Sunday 1 June 2014

What’s Old is New Again – The Wines of Van Volxem

The most memorable moment of Roman Niewodniczanski’s talk came when he flashed a picture of a room of people at a wine auction in Germany. The photo was taken just before World War II and depicted a group of middle-aged Jewish men, a gathering of the movers and shakers in the wine trade. This was possibly the last photo of many of them, as a few months later the Nazis would roll in with their tanks.

What does this have to do with German wine? According to Roman, owner of the Van Volxem winery, the backbone of the German wine trade lay with the Jewish community. Their demise led to the decline of German wine, and in an effort to make their wines more appealing to the masses, producers started to increase the sugar content in their wines, which until then were bone dry. Although sweet German wines can be absolutely thrilling, there are far too many cheap, sugary examples that still flood the supermarkets.

Roman has a vast resource of historical material to draw upon. His father was Tomasz Niewodniczanski, a collector of rare maps and manuscripts. This archive would be invaluable when a young Roman decided to pursue the path of a winemaker. Poring through old viticultural maps, he discerned the top vineyards from pre-war days and made it his goal to obtain them. It helped that his family had considerable wealth – his family has a stake in the German brewery Bitburger, but Roman says that timing was also important. Over a decade ago when he bought the Van Volxem winery, land was still relatively affordable. A deal that would be impossible to replicate today.

Van Volxem is located in the Saar Valley, in the village of Wiltingen. The vineyards, bearing distinguished names such as Braunfels, Klosterberg and Scharzhofberger, are planted with Riesling and a tiny proportion of Pinot Blanc. On a previous visit to Germany, I marvelled at the steepness of the vineyards, which require great dexterity and footballer calves to navigate. Roman says that “when you climb the vineyards, you can eat a lot, drink a lot, and stay in good shape”. The average age of the vines is approximately 40-years old, with the top growth Wiltinger Gottesfuss possessing a rare cache of 130-year old ungrafted vines.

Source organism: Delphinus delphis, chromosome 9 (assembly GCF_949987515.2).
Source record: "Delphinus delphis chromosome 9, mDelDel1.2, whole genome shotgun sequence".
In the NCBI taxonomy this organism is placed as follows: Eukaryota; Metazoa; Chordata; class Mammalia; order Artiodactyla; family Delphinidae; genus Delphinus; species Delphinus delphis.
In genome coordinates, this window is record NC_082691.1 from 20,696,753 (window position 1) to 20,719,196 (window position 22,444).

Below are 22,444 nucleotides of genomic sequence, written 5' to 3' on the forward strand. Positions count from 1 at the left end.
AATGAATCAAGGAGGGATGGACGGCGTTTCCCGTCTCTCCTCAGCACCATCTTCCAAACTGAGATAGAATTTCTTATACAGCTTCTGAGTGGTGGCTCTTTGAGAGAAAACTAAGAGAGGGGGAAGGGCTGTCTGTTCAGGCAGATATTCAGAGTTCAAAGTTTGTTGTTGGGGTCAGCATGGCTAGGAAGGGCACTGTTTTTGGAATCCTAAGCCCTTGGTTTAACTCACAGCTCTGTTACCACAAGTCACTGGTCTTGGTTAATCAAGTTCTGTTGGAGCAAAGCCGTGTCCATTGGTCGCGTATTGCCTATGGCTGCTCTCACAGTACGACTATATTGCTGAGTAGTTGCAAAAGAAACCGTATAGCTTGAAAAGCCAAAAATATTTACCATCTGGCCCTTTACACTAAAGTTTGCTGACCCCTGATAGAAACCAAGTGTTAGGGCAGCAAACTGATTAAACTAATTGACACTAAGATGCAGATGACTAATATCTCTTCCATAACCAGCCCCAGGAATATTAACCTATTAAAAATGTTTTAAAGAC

These are some stunning wines; much like the owner they are sharp, precise and energetic. In winemaking, it’s what you don’t do that takes hard work. No fining, filtration, or herbicides, using spontaneous fermentation instead of cultured yeast, lower yields, and hand harvesting instead of using machines. Wine critics have lavished praise on the wines, but Roman himself has doubts about the wine rating system, commenting that they simplify the wines too much and place undue pressure on the producer. His own articulation of how great Riesling should be takes cues from Burgundy (of which Roman is a great fan and collector), and the dry style of wines that existed in pre-war Germany. In trying to raise the reputation of Saar wines back to where they were a hundred years ago, it seems that history has found a champion.

Tasting notes:

Van Volxem Saar Riesling 2011 – Light and crystalline with riveting freshness and notes of white pepper, lime and rain-kissed leaves. A long finish – I was surprised to detect a hint of macadamia nut, perhaps due to lees contact?

Van Volxem Alte Reben Riesling 2012 – From old vines of 50 to 100 years age. Slight spritz. Smoke with pineapple, nectarine and white peach aromas. Lots of extract on the palate, marvellous complexity with each sip revealing new flavours.

Van Volxem Scharzhofberger Riesling 2009 – Lemon, honey and straw on the nose, almost like a great Burgundy before the Riesling character reasserts itself. Medium weight, a lot more texture than other Mosel Rieslings. Delicious nonetheless.

Wein & Vin is the Singapore distributor for Van Volxem. For a complete list of available Van Volxem wines and prices, email